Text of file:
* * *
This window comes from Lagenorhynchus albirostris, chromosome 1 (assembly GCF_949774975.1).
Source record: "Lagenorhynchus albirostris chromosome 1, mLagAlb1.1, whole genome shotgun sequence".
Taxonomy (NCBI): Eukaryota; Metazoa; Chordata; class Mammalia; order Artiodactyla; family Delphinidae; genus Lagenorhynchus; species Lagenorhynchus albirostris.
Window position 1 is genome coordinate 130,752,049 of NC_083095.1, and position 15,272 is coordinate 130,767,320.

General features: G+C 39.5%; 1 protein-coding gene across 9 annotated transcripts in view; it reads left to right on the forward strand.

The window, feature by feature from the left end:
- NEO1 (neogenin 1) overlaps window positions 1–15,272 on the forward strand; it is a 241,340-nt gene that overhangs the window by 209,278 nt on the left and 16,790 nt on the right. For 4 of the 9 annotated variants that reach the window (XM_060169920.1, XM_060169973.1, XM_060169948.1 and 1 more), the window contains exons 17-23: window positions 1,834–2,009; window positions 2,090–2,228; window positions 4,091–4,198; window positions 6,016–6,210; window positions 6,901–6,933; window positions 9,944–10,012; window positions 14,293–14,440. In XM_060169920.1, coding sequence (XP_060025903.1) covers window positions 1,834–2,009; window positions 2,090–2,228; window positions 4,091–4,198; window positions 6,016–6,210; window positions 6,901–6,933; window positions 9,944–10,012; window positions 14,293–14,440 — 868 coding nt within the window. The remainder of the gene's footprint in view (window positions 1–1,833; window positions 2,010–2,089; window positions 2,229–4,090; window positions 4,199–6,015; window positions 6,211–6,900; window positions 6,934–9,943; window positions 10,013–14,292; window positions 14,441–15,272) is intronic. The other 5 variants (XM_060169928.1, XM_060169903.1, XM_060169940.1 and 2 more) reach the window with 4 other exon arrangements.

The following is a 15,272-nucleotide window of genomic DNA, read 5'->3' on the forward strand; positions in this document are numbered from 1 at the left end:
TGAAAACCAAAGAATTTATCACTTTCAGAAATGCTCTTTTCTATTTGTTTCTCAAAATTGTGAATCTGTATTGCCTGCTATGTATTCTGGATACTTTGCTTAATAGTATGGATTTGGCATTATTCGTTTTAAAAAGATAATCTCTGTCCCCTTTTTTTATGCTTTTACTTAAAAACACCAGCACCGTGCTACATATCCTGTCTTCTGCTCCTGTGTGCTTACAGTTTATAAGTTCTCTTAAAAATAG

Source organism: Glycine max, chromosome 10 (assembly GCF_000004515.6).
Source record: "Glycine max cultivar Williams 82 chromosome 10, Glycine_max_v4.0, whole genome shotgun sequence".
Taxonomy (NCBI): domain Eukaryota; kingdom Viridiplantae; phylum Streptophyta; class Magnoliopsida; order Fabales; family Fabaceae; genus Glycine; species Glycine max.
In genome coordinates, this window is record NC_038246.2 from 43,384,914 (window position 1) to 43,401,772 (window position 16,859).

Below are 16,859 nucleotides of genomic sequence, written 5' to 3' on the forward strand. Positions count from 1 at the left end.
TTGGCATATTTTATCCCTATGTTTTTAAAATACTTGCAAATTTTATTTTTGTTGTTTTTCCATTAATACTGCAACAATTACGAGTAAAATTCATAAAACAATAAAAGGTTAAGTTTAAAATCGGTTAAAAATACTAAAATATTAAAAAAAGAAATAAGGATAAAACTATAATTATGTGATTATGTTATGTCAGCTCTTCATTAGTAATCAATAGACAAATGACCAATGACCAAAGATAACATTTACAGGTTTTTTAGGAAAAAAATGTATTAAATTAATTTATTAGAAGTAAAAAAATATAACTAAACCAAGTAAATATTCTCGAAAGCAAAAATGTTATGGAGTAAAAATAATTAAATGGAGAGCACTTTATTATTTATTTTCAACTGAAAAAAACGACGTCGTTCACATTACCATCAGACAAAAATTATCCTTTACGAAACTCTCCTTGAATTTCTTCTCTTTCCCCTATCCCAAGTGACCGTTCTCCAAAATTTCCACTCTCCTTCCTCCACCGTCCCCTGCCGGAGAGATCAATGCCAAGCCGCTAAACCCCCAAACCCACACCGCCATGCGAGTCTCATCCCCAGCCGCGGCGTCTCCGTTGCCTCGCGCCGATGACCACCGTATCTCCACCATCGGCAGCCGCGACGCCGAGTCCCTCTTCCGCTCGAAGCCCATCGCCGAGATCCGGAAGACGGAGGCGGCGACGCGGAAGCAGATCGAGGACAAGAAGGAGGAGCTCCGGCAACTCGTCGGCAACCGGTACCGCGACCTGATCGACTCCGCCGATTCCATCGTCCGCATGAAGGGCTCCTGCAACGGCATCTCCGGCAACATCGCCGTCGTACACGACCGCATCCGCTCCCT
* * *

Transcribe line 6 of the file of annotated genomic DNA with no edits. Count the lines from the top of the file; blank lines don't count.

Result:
The window, feature by feature from the left end: